The quality of the photos in this report surely leaves a lot to be improved. They were all photographed on the Strait of Gibraltar, where at migration times many bird watchers from whole Europe are around. And all do the same: with spotting scopes and spy glasses up into the sky they are looking for gliders on their migration to Africa, which is at this place only in a distance of 16 kilometers.
Only few birds do the favor to the photographers and bird watchers to fly a little lower. No, most of them are even for our lenses in nearly more unattainable height. But this all does not count in these moments. Much more important than reasonable photos is the emotion which all feel when a group of birds or a single bird is appearing. Who ever saw something is informing immediately the others, that nobody will miss a bird. During migration time there are days you can´t look as quick as the birds appear and disappear again in the southern direction. This is the case, the days before bad wind conditions comes up and the birds cannot migrate, but have to gather together. If the sun is then shining from the sky and none or at least a very weak wind is blowing inland, then yes then nothing can keep the birds in Europe anymore!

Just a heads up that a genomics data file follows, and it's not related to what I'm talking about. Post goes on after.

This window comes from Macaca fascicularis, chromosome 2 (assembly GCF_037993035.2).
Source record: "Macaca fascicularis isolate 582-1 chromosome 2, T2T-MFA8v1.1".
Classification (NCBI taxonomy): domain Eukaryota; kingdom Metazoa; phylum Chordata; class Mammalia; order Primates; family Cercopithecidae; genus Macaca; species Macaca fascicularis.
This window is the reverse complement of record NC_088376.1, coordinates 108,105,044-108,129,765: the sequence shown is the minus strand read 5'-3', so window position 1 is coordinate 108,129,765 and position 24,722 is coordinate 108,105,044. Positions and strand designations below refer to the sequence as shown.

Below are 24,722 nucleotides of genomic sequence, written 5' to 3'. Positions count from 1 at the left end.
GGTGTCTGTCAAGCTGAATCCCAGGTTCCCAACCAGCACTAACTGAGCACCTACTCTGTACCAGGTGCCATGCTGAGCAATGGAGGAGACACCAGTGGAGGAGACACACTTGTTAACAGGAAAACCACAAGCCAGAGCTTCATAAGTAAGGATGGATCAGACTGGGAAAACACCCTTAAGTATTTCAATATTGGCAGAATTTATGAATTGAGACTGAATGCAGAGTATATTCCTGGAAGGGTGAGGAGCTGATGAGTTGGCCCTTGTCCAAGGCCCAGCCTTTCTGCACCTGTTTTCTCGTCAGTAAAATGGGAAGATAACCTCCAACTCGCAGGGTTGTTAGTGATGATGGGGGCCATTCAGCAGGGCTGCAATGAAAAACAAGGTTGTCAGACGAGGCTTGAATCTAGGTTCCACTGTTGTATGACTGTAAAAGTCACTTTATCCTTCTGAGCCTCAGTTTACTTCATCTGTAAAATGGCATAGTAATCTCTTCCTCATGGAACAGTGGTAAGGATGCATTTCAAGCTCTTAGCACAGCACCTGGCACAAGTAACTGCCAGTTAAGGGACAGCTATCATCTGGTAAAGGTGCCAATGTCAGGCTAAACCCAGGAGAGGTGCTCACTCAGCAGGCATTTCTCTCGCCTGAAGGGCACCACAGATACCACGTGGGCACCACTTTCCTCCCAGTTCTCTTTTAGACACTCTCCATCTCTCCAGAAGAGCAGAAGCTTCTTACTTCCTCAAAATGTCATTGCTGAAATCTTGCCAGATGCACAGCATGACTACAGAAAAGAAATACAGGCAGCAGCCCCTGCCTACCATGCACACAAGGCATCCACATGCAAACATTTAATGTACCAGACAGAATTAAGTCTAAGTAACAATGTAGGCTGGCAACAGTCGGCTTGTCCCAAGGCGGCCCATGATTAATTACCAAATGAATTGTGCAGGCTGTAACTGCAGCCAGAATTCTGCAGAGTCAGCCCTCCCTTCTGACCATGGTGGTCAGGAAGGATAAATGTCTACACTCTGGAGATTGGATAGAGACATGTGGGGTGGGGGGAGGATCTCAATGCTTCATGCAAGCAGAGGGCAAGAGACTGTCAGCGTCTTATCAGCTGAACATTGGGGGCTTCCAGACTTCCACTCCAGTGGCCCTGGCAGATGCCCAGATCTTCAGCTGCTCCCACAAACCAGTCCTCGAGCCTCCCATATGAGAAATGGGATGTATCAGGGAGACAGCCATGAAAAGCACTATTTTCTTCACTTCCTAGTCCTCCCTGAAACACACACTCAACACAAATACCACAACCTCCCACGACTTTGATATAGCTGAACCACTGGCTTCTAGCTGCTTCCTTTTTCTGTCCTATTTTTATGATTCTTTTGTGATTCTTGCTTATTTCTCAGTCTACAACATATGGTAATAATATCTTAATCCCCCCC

Here are my photos!
Blackstorks cross the Strait of Gibraltar normally in small family groups. This one was all by himself 'on the road':
And this one here together with a booted eagle screwed up in a thermal bubble:
Also for the lesser kestrels it is now about time .
to leave the Iberian Peninsula:
The lesser kestrel once again shows up again proudly, before he disappears out of our sights:
The griffon vulture is not yet sure, if he really wants to jet to Africa in this moment. He also likes the winter in Spain very much. Griffon vultures often commute between the continents:
No doubt at all for the adult Egyptian vulture. High above our heads a single flyer is heading for the African coast:
In contrast: the honey buzzards cross the Strait in troops:
And also the booted eagles take the chance of the good weather to
now spend the next several months on the African continent:
Continuation on page 2